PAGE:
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Habitat For Humanity To Build 16 Homes

Jenna Carlesso

February 08, 2011

The Hartford Area Habitat for Humanity will begin work in April on 16 single-family units on South Marshall Street.

A groundbreaking for the project, which is expected to take 18 to 24 months to complete, is scheduled for April 1.

The project will cost about $1.6 million, and will be covered by a combination of city funds, corporate donations, grants and volunteers, Habitat officials said. Several area businesses, including The Hartford, Travelers and Aetna, have already pledged to donate money and volunteer for the project.

More than 10,000 volunteers from civic groups, faith organizations, businesses and educational institutions will help build the homes, officials said.

The units, which have three bedrooms and are similar to townhomes, will occupy a stretch of South Marshall Street between Hawthorn Street and Farmington Avenue. Families have already been selected to live in the units, said Ana Valentin-Jackson, development officer for the Hartford Area Habitat for Humanity.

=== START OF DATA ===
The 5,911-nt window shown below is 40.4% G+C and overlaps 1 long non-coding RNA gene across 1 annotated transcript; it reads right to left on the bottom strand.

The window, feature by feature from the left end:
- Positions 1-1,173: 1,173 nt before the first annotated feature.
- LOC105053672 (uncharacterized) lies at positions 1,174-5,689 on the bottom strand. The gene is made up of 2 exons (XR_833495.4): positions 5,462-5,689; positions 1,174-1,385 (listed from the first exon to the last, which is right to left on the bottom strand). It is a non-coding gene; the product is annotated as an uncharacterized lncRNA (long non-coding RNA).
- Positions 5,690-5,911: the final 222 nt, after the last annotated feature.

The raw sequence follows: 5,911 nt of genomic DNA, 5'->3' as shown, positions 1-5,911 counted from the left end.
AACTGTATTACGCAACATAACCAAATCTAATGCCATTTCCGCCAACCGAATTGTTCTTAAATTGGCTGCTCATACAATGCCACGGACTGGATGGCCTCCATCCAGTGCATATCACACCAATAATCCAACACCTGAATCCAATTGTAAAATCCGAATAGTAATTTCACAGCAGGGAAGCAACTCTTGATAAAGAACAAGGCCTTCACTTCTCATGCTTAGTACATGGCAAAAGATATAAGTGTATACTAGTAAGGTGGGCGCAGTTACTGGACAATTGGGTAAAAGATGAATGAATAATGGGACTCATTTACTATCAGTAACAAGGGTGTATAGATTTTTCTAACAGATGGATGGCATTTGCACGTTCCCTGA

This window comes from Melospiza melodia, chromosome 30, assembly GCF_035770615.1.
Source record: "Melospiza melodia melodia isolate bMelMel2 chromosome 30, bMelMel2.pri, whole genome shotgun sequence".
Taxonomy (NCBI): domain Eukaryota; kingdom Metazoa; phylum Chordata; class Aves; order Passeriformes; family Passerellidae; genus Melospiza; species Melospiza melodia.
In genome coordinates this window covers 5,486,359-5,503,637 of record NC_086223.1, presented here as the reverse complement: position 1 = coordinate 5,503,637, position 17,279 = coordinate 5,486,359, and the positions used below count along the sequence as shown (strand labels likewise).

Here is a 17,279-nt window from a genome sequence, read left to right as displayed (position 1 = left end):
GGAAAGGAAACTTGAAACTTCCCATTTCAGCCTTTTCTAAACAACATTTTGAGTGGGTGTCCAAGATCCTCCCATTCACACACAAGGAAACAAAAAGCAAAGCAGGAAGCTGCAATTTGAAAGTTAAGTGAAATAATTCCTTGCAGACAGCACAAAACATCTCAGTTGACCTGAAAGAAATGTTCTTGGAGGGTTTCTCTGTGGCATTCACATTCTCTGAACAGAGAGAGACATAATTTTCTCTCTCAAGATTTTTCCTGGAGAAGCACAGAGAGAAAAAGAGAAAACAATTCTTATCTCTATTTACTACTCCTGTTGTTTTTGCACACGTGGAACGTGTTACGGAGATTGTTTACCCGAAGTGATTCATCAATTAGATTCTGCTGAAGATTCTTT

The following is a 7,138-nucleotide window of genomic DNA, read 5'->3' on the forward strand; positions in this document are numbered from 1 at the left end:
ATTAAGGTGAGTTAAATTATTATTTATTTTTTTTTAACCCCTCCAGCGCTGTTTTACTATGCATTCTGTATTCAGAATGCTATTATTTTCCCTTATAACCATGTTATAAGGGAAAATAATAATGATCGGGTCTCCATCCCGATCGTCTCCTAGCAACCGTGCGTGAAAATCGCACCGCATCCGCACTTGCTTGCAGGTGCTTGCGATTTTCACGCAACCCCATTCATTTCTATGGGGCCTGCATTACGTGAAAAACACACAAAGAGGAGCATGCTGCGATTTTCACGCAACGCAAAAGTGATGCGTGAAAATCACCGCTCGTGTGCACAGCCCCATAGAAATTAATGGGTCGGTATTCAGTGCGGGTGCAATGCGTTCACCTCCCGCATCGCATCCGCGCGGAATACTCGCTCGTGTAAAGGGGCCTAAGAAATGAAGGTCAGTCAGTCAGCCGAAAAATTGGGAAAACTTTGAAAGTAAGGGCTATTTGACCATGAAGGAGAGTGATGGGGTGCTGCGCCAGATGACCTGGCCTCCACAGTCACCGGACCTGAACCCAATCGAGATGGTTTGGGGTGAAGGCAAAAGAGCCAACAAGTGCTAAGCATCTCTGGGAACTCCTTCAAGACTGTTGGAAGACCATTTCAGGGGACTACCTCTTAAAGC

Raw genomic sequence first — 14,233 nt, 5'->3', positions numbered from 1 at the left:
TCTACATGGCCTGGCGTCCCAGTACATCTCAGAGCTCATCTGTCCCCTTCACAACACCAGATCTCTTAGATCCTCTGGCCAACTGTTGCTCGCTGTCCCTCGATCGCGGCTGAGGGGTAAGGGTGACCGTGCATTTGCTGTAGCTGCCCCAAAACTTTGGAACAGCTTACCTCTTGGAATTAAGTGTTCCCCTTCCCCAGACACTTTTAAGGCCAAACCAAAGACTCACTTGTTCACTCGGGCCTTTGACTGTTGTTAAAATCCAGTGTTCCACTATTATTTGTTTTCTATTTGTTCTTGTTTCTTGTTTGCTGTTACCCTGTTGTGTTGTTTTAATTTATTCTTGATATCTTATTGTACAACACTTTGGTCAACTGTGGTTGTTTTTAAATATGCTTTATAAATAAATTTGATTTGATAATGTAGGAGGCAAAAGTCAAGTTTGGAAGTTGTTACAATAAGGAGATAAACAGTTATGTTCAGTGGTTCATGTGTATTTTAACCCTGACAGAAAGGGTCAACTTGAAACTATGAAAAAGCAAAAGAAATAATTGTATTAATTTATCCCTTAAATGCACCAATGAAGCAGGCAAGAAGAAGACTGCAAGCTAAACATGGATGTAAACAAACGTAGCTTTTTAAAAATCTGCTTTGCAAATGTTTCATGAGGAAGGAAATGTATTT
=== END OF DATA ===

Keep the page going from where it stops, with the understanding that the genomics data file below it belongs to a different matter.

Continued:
To qualify, families must have an annual household income of no less than $25,000 but no more than $43,000, she said. Each adult must complete 150 hours of "sweat equity" in helping build the home and more than 50 hours of classes in the areas of financial literacy, landscaping, home repairs and move-in preparations.

Classes are taught by Habitat members and by workers at the nonprofit Co-Opportunity Inc. on Sargeant Street.

"I look forward to the day when I can hand the key to these new homeowners and see the excitement on their faces as they walk through their door for the very first time," Mayor Pedro Segarra said. "Families will be able to establish their roots and make vital contributions to our city."

This is the second large-scale project that Hartford Area Habitat for Humanity has undertaken in recent years.

In 2008, the organization completed work on a 31-house project in the city's North End. The houses, built in a 1-mile radius on Garden and Risley streets, are a combination of duplexes and single-family homes.

Reprinted with permission of the Hartford Courant. To view other stories on this topic, search the Hartford Courant Archives at http://www.courant.com/archives.
| Last update: September 25, 2012 |
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